Look closely at your eyes in the mirror. Does one pupil appear noticeably bigger than other? If so, then you may have anisocoria.

What is anisocoria(One pupil bigger than other)?

Simply put, anisocoria is when one pupil look bigger than other. One pupil may be larger than normal or smaller than normal. As a result, there are different sizes of pupils. As a rule, the reaction of two pupils to light may or may not be normal.

In most cases, anisocoria is a benign disease, so there is no cause for concern. However, if your pupils are suddenly unequal in size, it means that you have a rare form of anisocoria, which can be a symptom of a serious illness.

Types and causes of anisocoria (One pupil bigger than other)

One pupil bigger than other

There are four main types of anisocoria:

simple anisocoria.

pathological anisocoria.

mechanical anisocoria.

pharmacological anisocoria.

Simple anisocoria

Simple anisocoria, also called essential anisocoria or physiological anisocoria, is the most common type of anisocoria (One pupil bigger than other). It is a benign (harmless) eye condition that affects approximately 20% of the population.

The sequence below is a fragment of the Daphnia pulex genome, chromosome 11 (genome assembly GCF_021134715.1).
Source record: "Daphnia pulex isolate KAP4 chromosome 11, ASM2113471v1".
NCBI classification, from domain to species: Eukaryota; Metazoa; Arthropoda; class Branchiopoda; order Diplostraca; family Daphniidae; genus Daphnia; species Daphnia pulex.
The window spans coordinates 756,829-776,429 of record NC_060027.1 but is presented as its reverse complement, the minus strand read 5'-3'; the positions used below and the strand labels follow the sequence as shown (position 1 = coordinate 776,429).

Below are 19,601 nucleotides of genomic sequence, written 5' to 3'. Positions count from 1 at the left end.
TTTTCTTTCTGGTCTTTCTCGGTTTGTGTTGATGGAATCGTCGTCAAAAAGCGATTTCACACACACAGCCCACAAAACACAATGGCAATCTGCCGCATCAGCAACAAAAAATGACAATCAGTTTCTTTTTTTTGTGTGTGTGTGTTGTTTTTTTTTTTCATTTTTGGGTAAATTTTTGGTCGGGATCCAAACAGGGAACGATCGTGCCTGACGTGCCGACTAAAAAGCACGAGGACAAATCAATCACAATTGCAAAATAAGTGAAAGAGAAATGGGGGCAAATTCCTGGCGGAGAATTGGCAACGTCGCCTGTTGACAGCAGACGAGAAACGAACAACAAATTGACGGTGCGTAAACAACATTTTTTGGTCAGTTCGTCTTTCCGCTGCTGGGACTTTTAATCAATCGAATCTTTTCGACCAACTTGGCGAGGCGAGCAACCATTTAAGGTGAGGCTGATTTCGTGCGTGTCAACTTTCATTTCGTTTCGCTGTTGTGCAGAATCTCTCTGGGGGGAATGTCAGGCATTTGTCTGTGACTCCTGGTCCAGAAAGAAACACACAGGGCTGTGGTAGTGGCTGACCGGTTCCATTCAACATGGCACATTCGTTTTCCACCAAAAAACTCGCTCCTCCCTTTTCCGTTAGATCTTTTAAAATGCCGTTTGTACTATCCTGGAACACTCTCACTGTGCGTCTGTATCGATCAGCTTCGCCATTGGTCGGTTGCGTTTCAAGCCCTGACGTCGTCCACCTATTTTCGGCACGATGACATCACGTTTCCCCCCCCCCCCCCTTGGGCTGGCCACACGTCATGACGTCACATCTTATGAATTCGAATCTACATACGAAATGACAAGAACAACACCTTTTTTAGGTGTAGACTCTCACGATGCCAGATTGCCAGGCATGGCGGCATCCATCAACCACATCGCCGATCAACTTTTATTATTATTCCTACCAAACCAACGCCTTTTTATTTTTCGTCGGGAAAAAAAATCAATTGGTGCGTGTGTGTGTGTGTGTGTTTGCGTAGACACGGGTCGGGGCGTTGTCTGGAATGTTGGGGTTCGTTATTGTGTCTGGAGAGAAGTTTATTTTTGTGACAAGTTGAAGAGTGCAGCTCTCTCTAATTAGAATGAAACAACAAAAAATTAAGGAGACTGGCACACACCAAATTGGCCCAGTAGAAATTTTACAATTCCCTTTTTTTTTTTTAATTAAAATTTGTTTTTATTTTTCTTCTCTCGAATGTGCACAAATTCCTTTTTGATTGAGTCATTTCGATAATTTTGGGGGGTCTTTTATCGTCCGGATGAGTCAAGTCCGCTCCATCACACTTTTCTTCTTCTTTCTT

In simple anisocoria, the difference in pupil diameter is usually 1 millimeter (mm) or less, and both pupils respond normally to light. It turns out that the presence of simple anisocoria does not depend on gender, age or eye color.

The exact cause of the development of simple anisocoria has not been established. It can be temporary or permanent, and sometimes goes away on its own.

Pathological anisocoria (One pupil bigger than other)

With pathological anisocoria, different pupil sizes (when one pupil bigger than other) are due to the presence of an underlying disease or a health disorder. as the following examples:


Iritis is a form of uveitis (an inflammatory eye disease). Acute iritis is characterized by redness and pain in the eyes, photophobia, inflammation in the anterior part of the eye, and constriction of the pupil of the affected eye (resulting in anisocoria).

There are many causes of iritis, including eye infections, underlying inflammatory conditions, and trauma. Your optometrist can treat the symptoms of iritis if the underlying cause is identified and controlled.

In some cases, anisocoria due to iritis may still persist, even with successfully treated iritis.

Horner’s syndrome